Given the recent record highs in the Standard & Poor’s 500 index and the Dow Jones industrial average, you might think Americans would feel excited about the future of the stock market. But you’d be wrong, a Bankrate national survey has found.
When we gave people a few choices and asked them to pick the best way to invest money they wouldn’t need for more than 10 years, the most popular answer was real estate. Next were cash investments, such as certificates of deposit and savings accounts.
The stock market was a distant third, tied with gold and other precious metals.
Stocks Remain Unloved by Many
The bull market that started in 2009 and continues today is the second longest in U.S. history, but has yet to make a dent in Americans’ perceptions of the market, according to Bankrate’s polling data.
Back in 2013, relatively early in the bull market, 14 percent of Americans told us stocks were the best long-term investment available. Now, 16 percent feel that way.
Michael Weinfeld, a retired journalist living in Herndon, Va., is one of them.
He says that while he has experienced his fair share of market volatility — including losing half of his daughter’s college fund to the stock market crash of 1987 — he has enjoyed big gains over the long term by holding on tight.
“I’ve been riding the stock market up and down since the middle ‘80s, and I’ve learned a lot about how to weather all of these disasters,” Weinfeld says. “As long as you diversify and just wait it out, history shows that the market will eventually bounce back.”
Many Still Smarting From Market Bumps
Brad Barber, a professor of finance at the University of California at Davis, chalks up the relative unpopularity of stocks to leftover suspicion from the dot-com bust of the early 2000s and the financial crisis of 2008-2009.
“If you come of age in a period when you view the market as being tumultuous, that probably makes you less likely to invest in the stock market,” Barber says.
But those who stay out of the stock market on principle are probably doing themselves a disservice, says Avani Ramnani, a financial planner and the director of financial planning and wealth management at Francis Financial.
“You need to have a very well-diversified portfolio that should include stocks, bonds, some alternatives and real estate,” Ramnani says.
“Over the long period of time, we’ve seen that the stock market returns between 6-7 percent from a diversified portfolio,” she says — which beats many of the investment options that proved more popular in our poll.
Financial Security Improving
Americans may not be bullish on the future of the stock market, but their present is looking pretty good. For the 26th consecutive month, the Bankrate Financial Security Index — based on survey questions about how people feel about their debt, savings, net worth, job security and overall financial situation — shows Americans’ sense of financial well-being continues to improve.
That’s even though feelings of job security dropped a bit this month, despite a strong June employment report that was released the week our survey was conducted, says Greg McBride, Bankrate’s chief financial analyst.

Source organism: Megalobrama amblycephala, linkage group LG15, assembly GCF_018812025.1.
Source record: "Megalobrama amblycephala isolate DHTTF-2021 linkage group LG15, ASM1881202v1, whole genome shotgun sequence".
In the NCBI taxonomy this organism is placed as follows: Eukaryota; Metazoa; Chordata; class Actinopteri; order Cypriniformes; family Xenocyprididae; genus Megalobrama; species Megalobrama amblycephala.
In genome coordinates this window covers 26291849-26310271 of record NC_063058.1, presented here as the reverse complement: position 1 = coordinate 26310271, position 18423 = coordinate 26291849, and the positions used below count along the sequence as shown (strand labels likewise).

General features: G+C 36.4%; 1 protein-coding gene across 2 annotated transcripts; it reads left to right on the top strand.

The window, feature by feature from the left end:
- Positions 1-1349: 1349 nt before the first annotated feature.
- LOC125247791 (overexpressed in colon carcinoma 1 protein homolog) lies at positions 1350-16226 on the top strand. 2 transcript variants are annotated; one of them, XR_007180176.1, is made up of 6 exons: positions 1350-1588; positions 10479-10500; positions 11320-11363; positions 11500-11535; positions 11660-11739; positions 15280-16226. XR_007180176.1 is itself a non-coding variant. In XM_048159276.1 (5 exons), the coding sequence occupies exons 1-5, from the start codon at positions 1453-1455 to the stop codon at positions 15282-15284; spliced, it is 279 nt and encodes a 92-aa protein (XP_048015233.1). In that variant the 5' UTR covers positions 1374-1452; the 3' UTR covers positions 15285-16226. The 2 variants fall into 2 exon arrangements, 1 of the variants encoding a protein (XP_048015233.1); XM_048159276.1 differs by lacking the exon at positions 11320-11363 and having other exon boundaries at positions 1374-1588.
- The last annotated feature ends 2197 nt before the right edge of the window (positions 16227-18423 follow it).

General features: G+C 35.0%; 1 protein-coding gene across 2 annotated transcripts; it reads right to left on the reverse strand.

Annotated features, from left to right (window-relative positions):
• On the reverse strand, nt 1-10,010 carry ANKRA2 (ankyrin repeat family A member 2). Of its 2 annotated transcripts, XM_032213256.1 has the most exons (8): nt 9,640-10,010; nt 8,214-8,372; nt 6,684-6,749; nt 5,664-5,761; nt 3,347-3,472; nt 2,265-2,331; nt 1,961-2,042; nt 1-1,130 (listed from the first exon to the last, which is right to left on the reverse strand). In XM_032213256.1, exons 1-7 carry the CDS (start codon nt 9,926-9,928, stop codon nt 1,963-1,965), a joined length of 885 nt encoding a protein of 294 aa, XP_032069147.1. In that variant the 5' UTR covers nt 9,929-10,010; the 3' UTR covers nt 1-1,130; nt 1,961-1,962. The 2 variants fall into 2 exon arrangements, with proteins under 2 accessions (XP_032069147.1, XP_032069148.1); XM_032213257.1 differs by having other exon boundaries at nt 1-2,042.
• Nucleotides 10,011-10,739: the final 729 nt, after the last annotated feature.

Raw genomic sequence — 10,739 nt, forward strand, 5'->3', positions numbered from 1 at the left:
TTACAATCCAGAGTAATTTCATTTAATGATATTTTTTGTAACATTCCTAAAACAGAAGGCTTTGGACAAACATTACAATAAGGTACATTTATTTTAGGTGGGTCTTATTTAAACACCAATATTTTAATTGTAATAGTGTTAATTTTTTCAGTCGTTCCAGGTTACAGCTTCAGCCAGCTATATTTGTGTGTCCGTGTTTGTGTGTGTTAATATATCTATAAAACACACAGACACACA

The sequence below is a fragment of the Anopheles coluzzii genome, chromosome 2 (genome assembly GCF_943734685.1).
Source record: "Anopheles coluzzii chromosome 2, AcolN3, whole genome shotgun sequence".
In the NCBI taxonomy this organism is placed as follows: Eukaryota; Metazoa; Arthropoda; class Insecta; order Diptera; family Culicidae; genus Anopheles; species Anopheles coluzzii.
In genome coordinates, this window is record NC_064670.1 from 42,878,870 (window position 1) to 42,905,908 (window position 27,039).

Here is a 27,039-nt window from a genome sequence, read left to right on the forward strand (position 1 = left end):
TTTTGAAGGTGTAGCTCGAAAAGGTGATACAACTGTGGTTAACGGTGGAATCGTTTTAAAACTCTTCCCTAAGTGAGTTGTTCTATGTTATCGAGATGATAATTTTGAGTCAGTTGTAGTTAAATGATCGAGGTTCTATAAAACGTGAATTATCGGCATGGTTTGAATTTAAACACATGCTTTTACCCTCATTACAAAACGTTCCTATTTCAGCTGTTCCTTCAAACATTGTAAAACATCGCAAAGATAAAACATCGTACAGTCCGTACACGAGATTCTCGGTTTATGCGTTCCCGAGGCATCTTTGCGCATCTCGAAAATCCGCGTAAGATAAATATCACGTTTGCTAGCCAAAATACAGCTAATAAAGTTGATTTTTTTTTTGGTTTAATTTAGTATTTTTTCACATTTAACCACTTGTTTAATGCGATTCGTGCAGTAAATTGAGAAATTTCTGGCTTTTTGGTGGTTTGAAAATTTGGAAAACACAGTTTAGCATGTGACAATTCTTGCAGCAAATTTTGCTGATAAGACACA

While Americans’ sense of job security is still improved from a year ago, the reading was not as glowing as those seen in recent months.
Put Your Money Where Your House Is
The most popular long-term investing option in our survey was real estate, favored by a quarter of Americans.
That makes sense to Sterling White, co-founder of Holdfolio, a real estate investment firm.
“Houses are tangible. You can physically see and feel the product. So you know where your money is going: It’s going into that house,” White says. “With stocks, you have no clue where your money is going.”
White also sees real estate as a sanctuary from the disruptions and volatility of the stock market.
But Ramnani, of Francis Financial, says it has some clear downsides.
“It is an illiquid asset. It’s not something you can turn around overnight. It takes a while to sell,” she says. “When you need the money, you don’t know what the real estate market is going to do.”
And unlike intangible investments such as stocks and bonds, owners can’t just leave an investment property in an account online somewhere and forget about it.
“There is the cost factor,” Ramnani says. “You have to maintain it.”
Cash and Carry
Millennials were the generation most likely by far to value cash investments above the others, with 32 percent of those between ages 18 and 35 endorsing cash, including a whopping 43 percent of younger millennials ages 18-25.
Ramnani says she’s “concerned that so many people think that’s such a good investment for such a long period of time.” Because while deposit accounts do protect investors against losses, they don’t protect them from the inflation that will eventually make the invested money worth less.
“Right now, especially, you’re getting practically no interest from cash investments like savings accounts and CDs,” she says.
UC Davis’ Barber thinks what’s driving Americans toward cash is pessimism over the economy.
“My hunch is that in periods of high uncertainty or risk, that cash is a preferred safe haven,” he says.
Gold’s tie for popularity with stocks in our survey is another powerful signal of investors’ uncertainty about the future, Barber says.
“Gold has always been viewed by many people as a safe haven,” he says.
Still, that doesn’t make it a good thing to put your money into. The glittery precious metal has a poor long-term track record for creating wealth for investors.
“Gold probably has no real place in a traditional investment portfolio,” Barber says. “It’s really not an investment, it’s a commodity. So I think this is more folklore than it is good economics.”